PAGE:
weapons, but actually possess them? By what authority, other than that of sheer
military might, is the supplier of such regimes able to hold ä “accountable
for their crimes” Saddam Hussein, Slobodan Milosevic or anyone else? Isn’t the
U.S. government, which would reel in horror at the very thought of foreign inspectors
coming anywhere within miles of its arsenals, a trifle hypocritical in demanding,
on pain of blitzkrieg, “unfettered” access to those of a vastly weaker state?

The WWP’s political framework, however flawed and “simplistic,” permits such
questions; that of the Democratic Party and the mass media does not. If forced
to choose, I’ll take the WWP’s framework any day. So also, I venture to say,
would most people in the world, who see the main threat to peace as coming from
Washington, not Baghdad. The growing legion of doubters in this country can
only become effective when they figure out “what to do” about their own government
— something they will never accomplish while operating, like David Corn and
most Democrats, on the basis of that government’s assumptions.

—James Creegan
New York City


While it is surprising to hear words like “commies” from Nation writer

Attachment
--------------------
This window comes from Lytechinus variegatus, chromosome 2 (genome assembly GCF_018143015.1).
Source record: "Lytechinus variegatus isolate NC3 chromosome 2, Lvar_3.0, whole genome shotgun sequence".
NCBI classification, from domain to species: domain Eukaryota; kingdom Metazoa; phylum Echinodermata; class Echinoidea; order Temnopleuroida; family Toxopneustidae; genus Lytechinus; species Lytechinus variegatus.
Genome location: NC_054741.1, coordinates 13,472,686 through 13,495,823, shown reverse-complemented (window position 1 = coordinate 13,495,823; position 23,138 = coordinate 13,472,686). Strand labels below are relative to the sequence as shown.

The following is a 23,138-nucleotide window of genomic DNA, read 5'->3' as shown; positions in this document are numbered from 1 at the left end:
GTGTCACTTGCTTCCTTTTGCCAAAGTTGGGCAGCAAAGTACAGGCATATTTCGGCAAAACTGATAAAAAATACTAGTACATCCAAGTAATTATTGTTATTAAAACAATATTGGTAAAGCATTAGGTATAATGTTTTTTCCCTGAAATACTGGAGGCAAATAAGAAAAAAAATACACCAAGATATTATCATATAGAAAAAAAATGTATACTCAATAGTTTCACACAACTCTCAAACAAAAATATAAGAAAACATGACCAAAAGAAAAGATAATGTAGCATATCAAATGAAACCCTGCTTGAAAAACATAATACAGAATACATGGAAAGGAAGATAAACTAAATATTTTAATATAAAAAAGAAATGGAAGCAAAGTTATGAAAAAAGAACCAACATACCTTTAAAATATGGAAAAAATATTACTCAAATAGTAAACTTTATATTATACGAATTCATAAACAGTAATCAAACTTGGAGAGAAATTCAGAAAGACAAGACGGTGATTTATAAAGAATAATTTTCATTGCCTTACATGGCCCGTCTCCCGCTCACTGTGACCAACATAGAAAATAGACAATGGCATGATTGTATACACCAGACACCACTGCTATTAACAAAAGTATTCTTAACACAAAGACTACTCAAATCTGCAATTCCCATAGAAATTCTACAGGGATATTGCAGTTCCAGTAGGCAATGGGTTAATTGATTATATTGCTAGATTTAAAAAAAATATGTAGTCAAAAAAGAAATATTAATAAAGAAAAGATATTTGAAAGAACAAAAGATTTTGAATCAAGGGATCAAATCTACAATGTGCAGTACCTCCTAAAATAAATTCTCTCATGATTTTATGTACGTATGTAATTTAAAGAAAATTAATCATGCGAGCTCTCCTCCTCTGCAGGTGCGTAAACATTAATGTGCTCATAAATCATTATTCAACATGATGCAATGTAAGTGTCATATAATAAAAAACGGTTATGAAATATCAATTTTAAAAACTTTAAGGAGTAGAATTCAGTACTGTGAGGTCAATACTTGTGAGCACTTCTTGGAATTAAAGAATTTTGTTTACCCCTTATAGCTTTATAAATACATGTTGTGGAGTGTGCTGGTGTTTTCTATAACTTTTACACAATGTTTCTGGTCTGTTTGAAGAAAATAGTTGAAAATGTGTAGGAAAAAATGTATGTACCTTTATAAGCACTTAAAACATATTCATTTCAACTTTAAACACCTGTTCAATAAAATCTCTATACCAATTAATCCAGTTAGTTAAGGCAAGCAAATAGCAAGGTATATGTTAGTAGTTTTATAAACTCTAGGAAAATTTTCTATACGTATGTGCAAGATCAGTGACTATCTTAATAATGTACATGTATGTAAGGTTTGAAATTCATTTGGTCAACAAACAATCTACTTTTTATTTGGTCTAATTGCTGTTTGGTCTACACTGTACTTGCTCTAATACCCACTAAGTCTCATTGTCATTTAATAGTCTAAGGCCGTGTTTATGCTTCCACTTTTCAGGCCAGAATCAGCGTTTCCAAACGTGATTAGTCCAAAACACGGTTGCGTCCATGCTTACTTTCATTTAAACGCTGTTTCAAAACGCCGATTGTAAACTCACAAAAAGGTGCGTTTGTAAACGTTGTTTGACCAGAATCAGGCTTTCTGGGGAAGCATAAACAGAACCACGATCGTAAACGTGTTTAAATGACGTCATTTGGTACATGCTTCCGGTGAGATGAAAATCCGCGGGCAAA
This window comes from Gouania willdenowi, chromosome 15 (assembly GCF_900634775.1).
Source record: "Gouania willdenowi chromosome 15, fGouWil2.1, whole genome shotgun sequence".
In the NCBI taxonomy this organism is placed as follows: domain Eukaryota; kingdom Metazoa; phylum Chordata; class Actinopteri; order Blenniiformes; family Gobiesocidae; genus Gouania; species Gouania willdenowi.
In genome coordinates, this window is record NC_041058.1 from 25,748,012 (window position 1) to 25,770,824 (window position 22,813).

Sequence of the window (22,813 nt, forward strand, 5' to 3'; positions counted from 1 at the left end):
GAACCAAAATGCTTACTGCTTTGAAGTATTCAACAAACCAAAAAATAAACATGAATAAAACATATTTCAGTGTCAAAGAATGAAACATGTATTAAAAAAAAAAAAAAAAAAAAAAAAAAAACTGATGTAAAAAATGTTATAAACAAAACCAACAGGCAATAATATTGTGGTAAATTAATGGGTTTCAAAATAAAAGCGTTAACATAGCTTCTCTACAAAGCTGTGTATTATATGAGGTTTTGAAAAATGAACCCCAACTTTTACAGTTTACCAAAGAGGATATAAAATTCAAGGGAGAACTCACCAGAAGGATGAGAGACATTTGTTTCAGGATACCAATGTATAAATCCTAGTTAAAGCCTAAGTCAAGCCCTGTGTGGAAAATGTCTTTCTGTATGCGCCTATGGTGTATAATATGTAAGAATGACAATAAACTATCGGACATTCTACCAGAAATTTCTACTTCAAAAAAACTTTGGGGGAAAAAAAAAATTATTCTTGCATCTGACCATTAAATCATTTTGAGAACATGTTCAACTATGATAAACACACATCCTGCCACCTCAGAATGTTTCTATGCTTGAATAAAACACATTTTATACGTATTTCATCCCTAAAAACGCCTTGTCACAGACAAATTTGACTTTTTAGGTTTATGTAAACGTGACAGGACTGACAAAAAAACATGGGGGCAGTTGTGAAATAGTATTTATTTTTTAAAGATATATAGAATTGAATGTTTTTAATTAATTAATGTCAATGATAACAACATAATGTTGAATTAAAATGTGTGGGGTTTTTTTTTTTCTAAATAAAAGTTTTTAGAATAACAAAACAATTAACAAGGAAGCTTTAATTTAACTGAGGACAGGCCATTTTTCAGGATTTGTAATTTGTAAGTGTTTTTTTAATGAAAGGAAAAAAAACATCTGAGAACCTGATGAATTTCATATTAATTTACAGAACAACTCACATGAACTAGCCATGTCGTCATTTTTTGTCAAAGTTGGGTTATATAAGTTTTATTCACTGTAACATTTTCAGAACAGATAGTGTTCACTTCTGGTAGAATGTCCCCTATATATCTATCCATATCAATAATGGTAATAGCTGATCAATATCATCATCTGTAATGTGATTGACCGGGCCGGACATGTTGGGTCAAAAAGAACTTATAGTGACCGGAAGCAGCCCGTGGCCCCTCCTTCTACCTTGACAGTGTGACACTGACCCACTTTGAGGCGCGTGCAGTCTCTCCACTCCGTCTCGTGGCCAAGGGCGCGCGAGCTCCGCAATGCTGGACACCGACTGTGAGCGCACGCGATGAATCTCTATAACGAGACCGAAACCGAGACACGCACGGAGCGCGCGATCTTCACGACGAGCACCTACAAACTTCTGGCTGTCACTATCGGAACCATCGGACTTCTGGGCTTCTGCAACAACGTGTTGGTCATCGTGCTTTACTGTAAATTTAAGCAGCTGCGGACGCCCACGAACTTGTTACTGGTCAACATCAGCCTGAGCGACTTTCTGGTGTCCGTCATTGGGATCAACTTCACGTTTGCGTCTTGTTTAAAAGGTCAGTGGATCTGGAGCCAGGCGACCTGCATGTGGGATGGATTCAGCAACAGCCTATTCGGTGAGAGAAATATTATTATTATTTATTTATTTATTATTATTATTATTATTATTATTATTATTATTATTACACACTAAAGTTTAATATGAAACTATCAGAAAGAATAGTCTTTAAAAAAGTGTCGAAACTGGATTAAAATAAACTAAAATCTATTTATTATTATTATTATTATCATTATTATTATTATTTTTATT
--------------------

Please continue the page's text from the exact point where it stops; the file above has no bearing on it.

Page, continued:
David Corn (you might want to check out our nation’s labor history for other
helpful uses of the term), it is also true that the WWP was behind the Washington
march. The issue is not their politics, but their style. That is to say, those
of us who have worked with them in the past are aware they will foist a larger
agenda on any event they organize. That’s the same reason we find it distasteful,
though often necessary, to work within the Democratic Party, who will also promote
their own, business-friendly, centrist agenda. In these days of such a weak
left in this country, you take your allies as you can, and hope that the movement
broadens. I personally am glad that, for example, anti–Vietnam War activists
didn’t stay out of marches due to “commie” influence or we’d probably still
be fighting that war.

—Ty Brown
Nashville, Tennessee



In “Reading,
Writing and Rats” [October 18–25]
, Howard Blume surprisingly failed to give
credit to UCLA professor Jeannie Oakes for her unique contribution to the real
meaning of school accountability. A new master plan that she helped write, now
under consideration by the California Legislature, will include publication
of an Opportunity To Learn Index, which will report not only what teachers taught
but under what conditions learning took place. This reversal of long-standing
thinking will make those outside the educational establishment answerable to
schools, rather than the other way around. The index will reflect whether students
had qualified teachers, adequate textbooks and materials, a curriculum strictly
aligned with state standards, and a safe, clean learning environment.

When the Opportunity To Learn Index is published next to the Academic Performance
Index, which measures student achievement on the Stanford 9, the public will
for the first time get a balanced view of what schools are doing. It may also
help settle Williams v. California because it will reveal the gross disparity
between inner-city and suburban schools.


—Walt Gardner
Los Angeles